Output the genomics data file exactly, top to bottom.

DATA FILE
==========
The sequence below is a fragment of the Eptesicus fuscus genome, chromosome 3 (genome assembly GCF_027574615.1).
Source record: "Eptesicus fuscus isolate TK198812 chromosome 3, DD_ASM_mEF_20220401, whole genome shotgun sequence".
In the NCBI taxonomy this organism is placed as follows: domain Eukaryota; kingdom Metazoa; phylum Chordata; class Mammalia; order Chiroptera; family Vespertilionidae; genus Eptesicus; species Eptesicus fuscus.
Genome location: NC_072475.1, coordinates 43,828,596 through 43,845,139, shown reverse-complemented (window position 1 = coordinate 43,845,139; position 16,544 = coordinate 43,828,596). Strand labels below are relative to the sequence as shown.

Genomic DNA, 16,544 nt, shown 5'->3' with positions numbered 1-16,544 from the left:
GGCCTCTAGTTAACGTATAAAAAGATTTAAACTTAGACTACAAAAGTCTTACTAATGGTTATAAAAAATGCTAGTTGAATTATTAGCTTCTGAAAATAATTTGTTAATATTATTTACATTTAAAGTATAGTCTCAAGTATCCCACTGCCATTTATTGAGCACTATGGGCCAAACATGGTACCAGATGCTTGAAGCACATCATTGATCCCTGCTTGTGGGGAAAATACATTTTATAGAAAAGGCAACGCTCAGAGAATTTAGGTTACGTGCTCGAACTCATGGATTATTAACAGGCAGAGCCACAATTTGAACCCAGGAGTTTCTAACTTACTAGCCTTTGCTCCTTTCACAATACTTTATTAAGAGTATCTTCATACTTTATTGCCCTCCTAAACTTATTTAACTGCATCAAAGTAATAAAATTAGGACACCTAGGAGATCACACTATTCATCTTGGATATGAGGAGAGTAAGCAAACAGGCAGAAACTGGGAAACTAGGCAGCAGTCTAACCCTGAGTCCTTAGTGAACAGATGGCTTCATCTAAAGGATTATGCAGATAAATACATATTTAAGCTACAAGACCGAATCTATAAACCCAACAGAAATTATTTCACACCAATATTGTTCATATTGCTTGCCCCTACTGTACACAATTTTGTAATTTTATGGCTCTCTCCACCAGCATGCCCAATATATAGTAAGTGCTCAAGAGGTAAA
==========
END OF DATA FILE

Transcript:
The sequence below is a fragment of the Eptesicus fuscus genome, chromosome 3 (genome assembly GCF_027574615.1).
Source record: "Eptesicus fuscus isolate TK198812 chromosome 3, DD_ASM_mEF_20220401, whole genome shotgun sequence".
In the NCBI taxonomy this organism is placed as follows: domain Eukaryota; kingdom Metazoa; phylum Chordata; class Mammalia; order Chiroptera; family Vespertilionidae; genus Eptesicus; species Eptesicus fuscus.
Genome location: NC_072475.1, coordinates 43,828,596 through 43,845,139, shown reverse-complemented (window position 1 = coordinate 43,845,139; position 16,544 = coordinate 43,828,596). Strand labels below are relative to the sequence as shown.

Genomic DNA, 16,544 nt, shown 5'->3' with positions numbered 1-16,544 from the left:
GGCCTCTAGTTAACGTATAAAAAGATTTAAACTTAGACTACAAAAGTCTTACTAATGGTTATAAAAAATGCTAGTTGAATTATTAGCTTCTGAAAATAATTTGTTAATATTATTTACATTTAAAGTATAGTCTCAAGTATCCCACTGCCATTTATTGAGCACTATGGGCCAAACATGGTACCAGATGCTTGAAGCACATCATTGATCCCTGCTTGTGGGGAAAATACATTTTATAGAAAAGGCAACGCTCAGAGAATTTAGGTTACGTGCTCGAACTCATGGATTATTAACAGGCAGAGCCACAATTTGAACCCAGGAGTTTCTAACTTACTAGCCTTTGCTCCTTTCACAATACTTTATTAAGAGTATCTTCATACTTTATTGCCCTCCTAAACTTATTTAACTGCATCAAAGTAATAAAATTAGGACACCTAGGAGATCACACTATTCATCTTGGATATGAGGAGAGTAAGCAAACAGGCAGAAACTGGGAAACTAGGCAGCAGTCTAACCCTGAGTCCTTAGTGAACAGATGGCTTCATCTAAAGGATTATGCAGATAAATACATATTTAAGCTACAAGACCGAATCTATAAACCCAACAGAAATTATTTCACACCAATATTGTTCATATTGCTTGCCCCTACTGTACACAATTTTGTAATTTTATGGCTCTCTCCACCAGCATGCCCAATATATAGTAAGTGCTCAAGAGGTAAA